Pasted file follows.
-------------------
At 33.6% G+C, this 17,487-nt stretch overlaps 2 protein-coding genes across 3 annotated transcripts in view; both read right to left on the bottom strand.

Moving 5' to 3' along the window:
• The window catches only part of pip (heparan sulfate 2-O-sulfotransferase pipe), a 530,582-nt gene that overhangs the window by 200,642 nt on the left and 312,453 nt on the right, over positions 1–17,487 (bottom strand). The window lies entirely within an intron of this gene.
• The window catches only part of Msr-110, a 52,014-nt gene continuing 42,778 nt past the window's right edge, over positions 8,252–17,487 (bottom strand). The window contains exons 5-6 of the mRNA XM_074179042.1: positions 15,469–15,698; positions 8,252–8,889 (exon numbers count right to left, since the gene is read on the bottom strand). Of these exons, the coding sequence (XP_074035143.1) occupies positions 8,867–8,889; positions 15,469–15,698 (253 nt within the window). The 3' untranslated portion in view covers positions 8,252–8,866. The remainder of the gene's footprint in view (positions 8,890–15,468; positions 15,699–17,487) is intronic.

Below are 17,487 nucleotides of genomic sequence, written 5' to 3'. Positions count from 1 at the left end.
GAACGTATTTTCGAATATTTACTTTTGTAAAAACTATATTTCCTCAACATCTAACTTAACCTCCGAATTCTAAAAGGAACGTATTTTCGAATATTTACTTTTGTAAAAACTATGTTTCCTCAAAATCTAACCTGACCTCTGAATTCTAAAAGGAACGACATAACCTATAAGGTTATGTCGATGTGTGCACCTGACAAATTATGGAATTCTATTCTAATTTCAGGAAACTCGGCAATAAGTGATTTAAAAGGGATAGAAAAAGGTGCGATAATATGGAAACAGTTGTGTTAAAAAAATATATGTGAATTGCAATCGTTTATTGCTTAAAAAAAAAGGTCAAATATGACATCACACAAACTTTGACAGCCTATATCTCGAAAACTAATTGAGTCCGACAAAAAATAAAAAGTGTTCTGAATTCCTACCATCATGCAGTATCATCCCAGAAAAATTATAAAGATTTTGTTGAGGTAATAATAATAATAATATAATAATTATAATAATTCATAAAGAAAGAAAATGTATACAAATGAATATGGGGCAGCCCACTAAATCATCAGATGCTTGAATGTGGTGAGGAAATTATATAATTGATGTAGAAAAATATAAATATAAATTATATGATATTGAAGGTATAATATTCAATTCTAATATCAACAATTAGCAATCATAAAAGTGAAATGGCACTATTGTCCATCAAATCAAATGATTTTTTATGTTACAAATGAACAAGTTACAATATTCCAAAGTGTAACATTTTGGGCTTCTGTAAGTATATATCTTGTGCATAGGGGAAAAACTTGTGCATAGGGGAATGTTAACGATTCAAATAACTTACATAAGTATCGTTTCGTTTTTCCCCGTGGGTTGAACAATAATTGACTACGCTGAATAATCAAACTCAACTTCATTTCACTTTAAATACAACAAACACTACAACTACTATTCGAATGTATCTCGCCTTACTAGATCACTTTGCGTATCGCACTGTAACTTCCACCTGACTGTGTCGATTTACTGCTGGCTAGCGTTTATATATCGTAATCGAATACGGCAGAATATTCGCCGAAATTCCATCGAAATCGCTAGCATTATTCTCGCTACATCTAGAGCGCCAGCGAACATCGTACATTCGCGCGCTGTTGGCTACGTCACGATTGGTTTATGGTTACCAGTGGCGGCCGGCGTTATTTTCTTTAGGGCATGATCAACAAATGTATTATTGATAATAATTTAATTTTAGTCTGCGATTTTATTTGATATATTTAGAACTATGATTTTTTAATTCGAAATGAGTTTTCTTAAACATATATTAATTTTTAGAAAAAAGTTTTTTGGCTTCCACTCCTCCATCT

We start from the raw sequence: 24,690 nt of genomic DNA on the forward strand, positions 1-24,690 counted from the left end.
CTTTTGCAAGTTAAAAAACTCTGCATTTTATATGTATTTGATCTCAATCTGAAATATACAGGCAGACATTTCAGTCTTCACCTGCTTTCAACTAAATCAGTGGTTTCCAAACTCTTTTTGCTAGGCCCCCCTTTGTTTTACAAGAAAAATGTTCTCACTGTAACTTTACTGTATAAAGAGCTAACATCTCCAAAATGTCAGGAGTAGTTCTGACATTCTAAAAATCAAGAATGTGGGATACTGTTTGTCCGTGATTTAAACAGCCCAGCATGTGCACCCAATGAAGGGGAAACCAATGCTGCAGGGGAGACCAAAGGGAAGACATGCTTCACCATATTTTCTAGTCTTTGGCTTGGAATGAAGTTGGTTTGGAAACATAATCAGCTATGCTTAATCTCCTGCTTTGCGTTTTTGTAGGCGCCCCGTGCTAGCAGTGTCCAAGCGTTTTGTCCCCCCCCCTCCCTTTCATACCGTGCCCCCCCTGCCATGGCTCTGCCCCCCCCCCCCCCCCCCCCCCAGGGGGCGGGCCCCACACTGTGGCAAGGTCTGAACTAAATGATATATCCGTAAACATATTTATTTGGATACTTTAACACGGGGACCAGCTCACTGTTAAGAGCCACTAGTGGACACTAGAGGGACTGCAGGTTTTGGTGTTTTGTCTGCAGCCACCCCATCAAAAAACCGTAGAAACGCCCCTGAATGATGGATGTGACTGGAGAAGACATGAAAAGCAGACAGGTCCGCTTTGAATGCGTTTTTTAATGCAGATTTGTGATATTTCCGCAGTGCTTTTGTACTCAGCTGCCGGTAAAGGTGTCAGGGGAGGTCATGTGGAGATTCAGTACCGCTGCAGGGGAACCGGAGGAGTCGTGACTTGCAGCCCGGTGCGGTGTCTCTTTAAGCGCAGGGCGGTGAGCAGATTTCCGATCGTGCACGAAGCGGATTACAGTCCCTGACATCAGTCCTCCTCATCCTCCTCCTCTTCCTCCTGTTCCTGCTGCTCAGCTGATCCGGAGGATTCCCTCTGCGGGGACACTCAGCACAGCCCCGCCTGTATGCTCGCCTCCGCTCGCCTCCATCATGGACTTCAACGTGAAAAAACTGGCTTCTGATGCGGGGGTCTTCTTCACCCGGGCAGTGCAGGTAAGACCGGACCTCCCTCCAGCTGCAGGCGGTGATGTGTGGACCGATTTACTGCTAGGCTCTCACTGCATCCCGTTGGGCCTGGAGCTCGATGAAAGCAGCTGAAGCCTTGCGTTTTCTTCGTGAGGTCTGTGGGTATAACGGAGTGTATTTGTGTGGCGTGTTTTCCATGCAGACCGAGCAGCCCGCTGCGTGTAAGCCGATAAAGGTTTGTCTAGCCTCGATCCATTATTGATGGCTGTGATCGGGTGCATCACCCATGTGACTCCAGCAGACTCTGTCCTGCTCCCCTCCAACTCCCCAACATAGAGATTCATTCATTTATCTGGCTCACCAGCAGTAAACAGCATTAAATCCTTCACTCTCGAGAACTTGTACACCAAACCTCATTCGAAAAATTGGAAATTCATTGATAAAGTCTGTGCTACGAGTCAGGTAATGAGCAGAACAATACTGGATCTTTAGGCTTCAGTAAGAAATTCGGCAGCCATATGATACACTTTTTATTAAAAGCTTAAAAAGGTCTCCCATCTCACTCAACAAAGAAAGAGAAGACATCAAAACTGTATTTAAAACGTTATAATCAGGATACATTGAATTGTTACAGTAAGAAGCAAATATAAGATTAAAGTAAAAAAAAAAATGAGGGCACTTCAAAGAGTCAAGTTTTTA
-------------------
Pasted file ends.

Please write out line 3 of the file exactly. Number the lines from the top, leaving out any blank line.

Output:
• The window catches only part of pip (heparan sulfate 2-O-sulfotransferase pipe), a 530,582-nt gene that overhangs the window by 200,642 nt on the left and 312,453 nt on the right, over positions 1–17,487 (bottom strand). The window lies entirely within an intron of this gene.